By leveraging the randomness instead of preventing it, he said, highly efficient in-situ machine learning is made possible by applying nanosecond voltage pulses to nanoscale ReRAM memory devices. In fact, compared with a standard CMOS implementation of its algorithm, the approach requires five orders of magnitude less energy (the research team is employing hafnium dioxide technology, which is CMOS-compatible). Dalgaty said a real-word example this sort of edge computing system could be an implanted medical system that locally updates its operation based on the evolving state of a patient. The research team has already experimentally applied its ReRAM-based MCMC to train a multilayer Bayesian neural network to detect heart arrhythmias from electrocardiogram recordings, which was found to report a better detection rate than a standard neural network based on a von Neumann computing system.
This is one example of an application that’s being looked at, he said, but as with all research of this nature, there’s a lot of work to be done before this approach will find commercial applications in the real world and it’s not clear what all of them might be. Ultimately, the hope is that it will enable machine learning at the endge without the high amounts of energy and memory currently required.
ReRAM is seen as a good candidate for artificial intelligence (AI) and machine learning applications and for its potential to mimic how the human brain learns and processes information at the neuron and synaptic level. Scaling neuromorphic architectures are believed to benefit from ReRAM devices because they are significantly smaller and more energy-efficient than current AI data centers which used DRAM, flash, and even High Bandwidth Memory (HBM).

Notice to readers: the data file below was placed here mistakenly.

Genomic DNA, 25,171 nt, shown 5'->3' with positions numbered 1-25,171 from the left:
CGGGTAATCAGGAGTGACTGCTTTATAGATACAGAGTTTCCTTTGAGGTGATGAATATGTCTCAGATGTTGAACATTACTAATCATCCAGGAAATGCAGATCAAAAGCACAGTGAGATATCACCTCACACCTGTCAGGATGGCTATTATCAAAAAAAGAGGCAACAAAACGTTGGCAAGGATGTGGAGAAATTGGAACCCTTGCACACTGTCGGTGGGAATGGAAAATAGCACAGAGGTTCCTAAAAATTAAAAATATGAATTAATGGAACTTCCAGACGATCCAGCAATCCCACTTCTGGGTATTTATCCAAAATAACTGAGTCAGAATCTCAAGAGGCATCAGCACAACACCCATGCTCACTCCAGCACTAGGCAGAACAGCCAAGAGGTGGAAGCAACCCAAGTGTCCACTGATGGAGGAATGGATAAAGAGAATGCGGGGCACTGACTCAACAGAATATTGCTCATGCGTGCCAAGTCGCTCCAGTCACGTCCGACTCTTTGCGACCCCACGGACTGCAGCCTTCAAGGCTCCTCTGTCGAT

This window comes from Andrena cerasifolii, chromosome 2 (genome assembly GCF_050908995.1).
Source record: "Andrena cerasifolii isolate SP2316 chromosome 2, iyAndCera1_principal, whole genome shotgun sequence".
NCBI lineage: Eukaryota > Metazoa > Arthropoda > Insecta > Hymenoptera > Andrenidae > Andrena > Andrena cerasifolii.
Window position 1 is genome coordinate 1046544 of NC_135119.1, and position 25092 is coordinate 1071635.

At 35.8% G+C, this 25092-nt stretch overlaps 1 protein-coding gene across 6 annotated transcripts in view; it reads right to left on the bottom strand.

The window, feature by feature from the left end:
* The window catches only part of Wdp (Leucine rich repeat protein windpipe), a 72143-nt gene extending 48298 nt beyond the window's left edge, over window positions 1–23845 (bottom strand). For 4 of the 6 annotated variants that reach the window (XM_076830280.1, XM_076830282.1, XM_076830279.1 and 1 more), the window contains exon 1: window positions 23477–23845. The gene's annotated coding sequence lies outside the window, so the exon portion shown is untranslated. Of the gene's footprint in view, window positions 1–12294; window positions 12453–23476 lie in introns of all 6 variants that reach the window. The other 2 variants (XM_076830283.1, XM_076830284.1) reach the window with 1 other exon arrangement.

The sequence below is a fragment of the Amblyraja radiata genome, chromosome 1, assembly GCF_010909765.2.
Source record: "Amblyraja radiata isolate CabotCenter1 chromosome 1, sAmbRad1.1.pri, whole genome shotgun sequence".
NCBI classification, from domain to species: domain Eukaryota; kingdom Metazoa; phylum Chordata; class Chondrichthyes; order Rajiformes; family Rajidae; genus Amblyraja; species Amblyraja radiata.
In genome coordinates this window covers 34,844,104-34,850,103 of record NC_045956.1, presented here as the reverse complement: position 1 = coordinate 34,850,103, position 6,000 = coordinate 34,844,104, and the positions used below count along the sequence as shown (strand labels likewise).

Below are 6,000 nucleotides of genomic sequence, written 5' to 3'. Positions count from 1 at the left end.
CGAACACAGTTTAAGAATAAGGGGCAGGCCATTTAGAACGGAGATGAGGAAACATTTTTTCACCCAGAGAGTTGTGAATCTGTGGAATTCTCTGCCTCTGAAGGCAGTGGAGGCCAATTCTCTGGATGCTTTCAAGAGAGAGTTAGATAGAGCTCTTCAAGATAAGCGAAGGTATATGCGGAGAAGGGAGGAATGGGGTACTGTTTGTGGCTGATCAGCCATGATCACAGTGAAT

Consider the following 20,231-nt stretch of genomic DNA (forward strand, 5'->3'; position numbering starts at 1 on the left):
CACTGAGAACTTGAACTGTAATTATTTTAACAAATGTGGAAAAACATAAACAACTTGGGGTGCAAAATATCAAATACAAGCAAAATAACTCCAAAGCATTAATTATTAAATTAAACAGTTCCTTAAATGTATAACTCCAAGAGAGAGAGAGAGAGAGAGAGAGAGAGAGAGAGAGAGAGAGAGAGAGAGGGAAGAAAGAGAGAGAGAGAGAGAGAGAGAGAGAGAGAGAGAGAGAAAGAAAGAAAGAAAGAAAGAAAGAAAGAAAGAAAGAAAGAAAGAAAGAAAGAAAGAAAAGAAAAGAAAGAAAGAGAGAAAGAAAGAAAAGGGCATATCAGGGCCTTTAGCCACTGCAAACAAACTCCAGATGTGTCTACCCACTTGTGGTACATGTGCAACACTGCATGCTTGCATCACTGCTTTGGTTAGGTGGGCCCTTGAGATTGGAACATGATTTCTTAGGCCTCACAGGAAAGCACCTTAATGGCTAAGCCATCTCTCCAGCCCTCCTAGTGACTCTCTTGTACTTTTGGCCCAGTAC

ReRAM makers such as Weebit Nano have devoted time and resources through recent research partnerships, including one with the Non-Volatile Memory Group of the Indian Institute of Technology Delhi (IITD) on a collaborative research project that will apply Weebit’s silicon oxide (SiOx) ReRAM technology to computer chips used for AI. More recently, researchers at Politecnico Milan (the Polytechnic University of Milan) presented joint research in a paper with the company that details a novel AI self-learning demonstration based on Weebit’s SiOx ReRAM, which outlined how a brain-inspired AI system could perform unsupervised learning tasks with high accuracy results.
Weebit Nano already has a long-term partnership with CEA-Leti for development of its ReRAM technology, but its research efforts for neuromorphic applications are lower in priority in comparison to its embedded ReRAM program, which is critical to driving company revenues, and its focus on responding to customer demand for discrete ReRAM memory components. However, it’s not the only ReRAM maker interested in AI opportunities—in 2019, a consortium dubbed SCAiLE (SCalable AI for Learning at the Edge) that included ReRAM maker Crossbar was formed to create AI platforms using ReRAM.
Where memory is going to reside in AI and machine learning architectures has been a key area of focus regardless of memory type; big data applications have already driven the need for architectures that put memory closer to compute resources. AI and machine learning has magnified that need because they conduct multiple accumulation operations on a vast matrix of data over neural networks. Because machine learning learns from working on the data, there’s a strong impetus for finding ways to bring compute and memory closer together, which will ultimately save power and improve performance.
Gary Hilson is a general contributing editor with a focus on memory and flash technologies for EE Times.